The mayors of San Francisco, San Jose, and Oakland called on the California Public Utilities Commission on Sept. 4, to reject a proposal that they claim would increase the exit fees for customers who opt to buy electricity from local governments instead of investor-owned utilities.
Mayors London Breed, Sam Liccardo, and Libby Schaaf argued in a comment letter to the commission that the proposal by Commissioner Carla Peterman would cost consumers more and hinder efforts to promote clean energy.
“This proposal makes it more expensive for San Franciscans to choose clean energy over dirty fossil fuels,” Breed said in a statement announcing the letter.
Oakland Mayor Libby Schaaf said, “This proposal would raise energy prices for all Oaklanders, but it would cost our most vulnerable customers the most.”
Peterman’s proposal and an earlier proposal by an administrative law judge that the mayors prefer are on the agenda of the commission’s Sept. 13 meeting in San Francisco and could be voted on by the agency’s five commissioners at the date.
The vote could be postponed, however; the commission announces agenda postponements the day before a meeting.
Local-government electricity providers are known as Community Choice Aggregators. They are established by cities or counties and were authorized by a 2002 state law. The local entities buy or generate electricity for participating customers, usually with the aim of providing cleaner energy or lower costs or both.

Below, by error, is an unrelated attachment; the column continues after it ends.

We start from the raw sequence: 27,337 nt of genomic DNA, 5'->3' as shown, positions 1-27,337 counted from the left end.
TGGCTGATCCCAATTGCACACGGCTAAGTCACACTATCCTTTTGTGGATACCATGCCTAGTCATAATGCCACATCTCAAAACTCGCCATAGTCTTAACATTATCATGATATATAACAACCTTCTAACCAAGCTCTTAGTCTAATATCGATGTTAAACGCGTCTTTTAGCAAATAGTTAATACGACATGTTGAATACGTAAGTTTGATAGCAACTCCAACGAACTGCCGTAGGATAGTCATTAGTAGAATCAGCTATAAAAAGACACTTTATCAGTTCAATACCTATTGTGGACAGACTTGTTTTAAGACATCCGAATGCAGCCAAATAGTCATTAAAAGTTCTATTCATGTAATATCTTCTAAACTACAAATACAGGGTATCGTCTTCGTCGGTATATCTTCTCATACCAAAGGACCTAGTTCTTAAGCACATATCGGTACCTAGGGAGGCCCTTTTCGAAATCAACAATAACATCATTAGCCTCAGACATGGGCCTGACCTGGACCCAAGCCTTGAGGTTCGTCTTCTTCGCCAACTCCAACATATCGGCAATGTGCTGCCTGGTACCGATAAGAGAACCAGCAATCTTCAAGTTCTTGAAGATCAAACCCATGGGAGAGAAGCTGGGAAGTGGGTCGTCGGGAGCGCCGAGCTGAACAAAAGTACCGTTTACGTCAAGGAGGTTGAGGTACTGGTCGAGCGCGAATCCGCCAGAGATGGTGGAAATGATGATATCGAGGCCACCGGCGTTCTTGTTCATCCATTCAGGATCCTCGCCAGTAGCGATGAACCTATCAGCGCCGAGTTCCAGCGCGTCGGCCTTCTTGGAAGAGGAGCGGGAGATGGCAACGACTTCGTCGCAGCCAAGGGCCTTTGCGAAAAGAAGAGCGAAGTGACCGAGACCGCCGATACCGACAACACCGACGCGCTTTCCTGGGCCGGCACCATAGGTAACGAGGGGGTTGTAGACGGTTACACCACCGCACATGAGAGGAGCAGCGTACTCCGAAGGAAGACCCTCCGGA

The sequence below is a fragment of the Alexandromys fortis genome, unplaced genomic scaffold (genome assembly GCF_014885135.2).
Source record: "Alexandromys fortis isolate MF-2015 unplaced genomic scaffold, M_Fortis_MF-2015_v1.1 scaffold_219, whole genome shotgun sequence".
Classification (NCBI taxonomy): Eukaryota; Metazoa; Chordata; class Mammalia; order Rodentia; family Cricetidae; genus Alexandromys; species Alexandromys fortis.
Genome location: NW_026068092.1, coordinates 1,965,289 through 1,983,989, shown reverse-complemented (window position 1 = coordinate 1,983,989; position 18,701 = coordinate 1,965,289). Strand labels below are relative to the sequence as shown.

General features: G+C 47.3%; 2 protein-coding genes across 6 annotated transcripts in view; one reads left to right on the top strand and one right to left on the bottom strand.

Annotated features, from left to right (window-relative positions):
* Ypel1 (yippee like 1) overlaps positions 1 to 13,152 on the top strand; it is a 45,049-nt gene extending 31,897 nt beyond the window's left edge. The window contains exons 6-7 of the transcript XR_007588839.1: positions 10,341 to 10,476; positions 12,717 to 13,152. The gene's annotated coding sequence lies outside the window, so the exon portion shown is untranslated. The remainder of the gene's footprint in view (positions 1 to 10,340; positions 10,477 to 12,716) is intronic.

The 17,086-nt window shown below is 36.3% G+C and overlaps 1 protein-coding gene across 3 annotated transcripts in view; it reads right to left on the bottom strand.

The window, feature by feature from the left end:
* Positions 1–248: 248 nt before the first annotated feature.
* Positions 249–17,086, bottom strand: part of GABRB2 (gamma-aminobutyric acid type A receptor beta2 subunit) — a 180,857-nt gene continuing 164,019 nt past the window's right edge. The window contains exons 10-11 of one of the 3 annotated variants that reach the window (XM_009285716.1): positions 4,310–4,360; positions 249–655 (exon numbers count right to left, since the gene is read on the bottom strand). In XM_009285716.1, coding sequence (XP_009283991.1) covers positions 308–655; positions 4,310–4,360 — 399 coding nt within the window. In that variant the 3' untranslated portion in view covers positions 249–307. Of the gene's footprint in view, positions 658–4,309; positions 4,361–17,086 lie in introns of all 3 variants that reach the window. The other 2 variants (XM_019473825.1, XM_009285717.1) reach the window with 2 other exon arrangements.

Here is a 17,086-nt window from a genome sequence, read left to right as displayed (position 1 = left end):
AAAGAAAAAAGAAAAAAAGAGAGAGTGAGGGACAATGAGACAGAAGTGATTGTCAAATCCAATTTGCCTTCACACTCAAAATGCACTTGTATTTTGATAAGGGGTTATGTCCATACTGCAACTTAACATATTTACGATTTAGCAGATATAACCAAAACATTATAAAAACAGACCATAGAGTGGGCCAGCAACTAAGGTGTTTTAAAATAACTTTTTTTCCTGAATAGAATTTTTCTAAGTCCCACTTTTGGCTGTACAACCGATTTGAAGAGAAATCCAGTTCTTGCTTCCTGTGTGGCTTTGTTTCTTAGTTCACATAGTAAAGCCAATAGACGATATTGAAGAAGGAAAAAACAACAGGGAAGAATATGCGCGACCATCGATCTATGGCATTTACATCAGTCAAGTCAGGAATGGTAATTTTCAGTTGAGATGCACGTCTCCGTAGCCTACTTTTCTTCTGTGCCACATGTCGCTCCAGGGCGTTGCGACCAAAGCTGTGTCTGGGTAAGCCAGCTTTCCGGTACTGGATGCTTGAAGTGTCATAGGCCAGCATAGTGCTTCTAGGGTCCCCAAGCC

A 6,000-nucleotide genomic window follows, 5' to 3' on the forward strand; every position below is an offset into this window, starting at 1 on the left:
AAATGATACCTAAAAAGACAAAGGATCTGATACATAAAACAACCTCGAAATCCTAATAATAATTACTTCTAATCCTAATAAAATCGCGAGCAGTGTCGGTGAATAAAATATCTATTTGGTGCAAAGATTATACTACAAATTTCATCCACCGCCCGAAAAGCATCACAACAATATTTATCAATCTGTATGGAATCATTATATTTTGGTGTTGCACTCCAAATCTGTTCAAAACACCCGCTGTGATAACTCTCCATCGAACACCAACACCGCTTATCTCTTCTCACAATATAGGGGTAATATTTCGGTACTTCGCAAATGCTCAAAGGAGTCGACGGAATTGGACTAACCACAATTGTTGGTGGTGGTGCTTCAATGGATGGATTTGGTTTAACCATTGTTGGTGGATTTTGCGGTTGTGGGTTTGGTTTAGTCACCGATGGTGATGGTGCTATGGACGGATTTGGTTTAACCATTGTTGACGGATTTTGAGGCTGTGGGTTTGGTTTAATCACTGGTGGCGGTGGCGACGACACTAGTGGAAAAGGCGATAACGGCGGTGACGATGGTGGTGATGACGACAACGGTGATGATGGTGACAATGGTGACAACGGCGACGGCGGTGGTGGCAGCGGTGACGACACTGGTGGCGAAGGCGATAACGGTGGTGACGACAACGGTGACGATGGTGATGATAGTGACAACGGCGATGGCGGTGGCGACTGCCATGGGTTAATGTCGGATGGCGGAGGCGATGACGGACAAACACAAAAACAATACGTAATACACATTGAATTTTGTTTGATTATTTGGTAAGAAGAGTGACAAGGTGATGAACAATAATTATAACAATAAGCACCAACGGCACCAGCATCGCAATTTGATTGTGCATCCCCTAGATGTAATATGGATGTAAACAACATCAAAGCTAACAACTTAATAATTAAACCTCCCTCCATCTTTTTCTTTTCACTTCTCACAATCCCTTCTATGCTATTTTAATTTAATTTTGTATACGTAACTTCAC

San Francisco, San Jose, and Oakland are among about 19 California cities and counties that are either operating or soon to operate such programs.
Under the law, a utility can charge departing customers for their fair share of the costs of energy generation the utility bought for customers through means such as long-term contracts or acquisition of power plants.
Such a fee is called a Power Charge Indifference Adjustment.
The issue before the CPUC is how to revise a previous formula to provide a fairer way of allocating those costs among the departing customers, remaining customers and the utilities themselves.
Peterman’s Aug. 14 proposal is an alternative to an Aug. 1 proposal prepared by Administrative Law Judge Stephen Roscow.
The mayors’ letter urges the commission to adopt Roscow’s proposal and turn down Peterman’s.
They wrote, “We believe (Roscow’s) proposed decision is balanced for all parties, encouraging the investor-owned utilities to prudently manage their existing resources and plan future procurement for the benefit of all ratepayers, while allowing the Community Choice Aggregators to continue to grow and develop innovative local energy programs.”
A San Francisco-based consumer group, The Utility Reform Network, took a different position, telling the commission in an Aug. 21 filing that it considered Peterman’s proposal to be fairer to remaining utility customers.
By Julia Cheever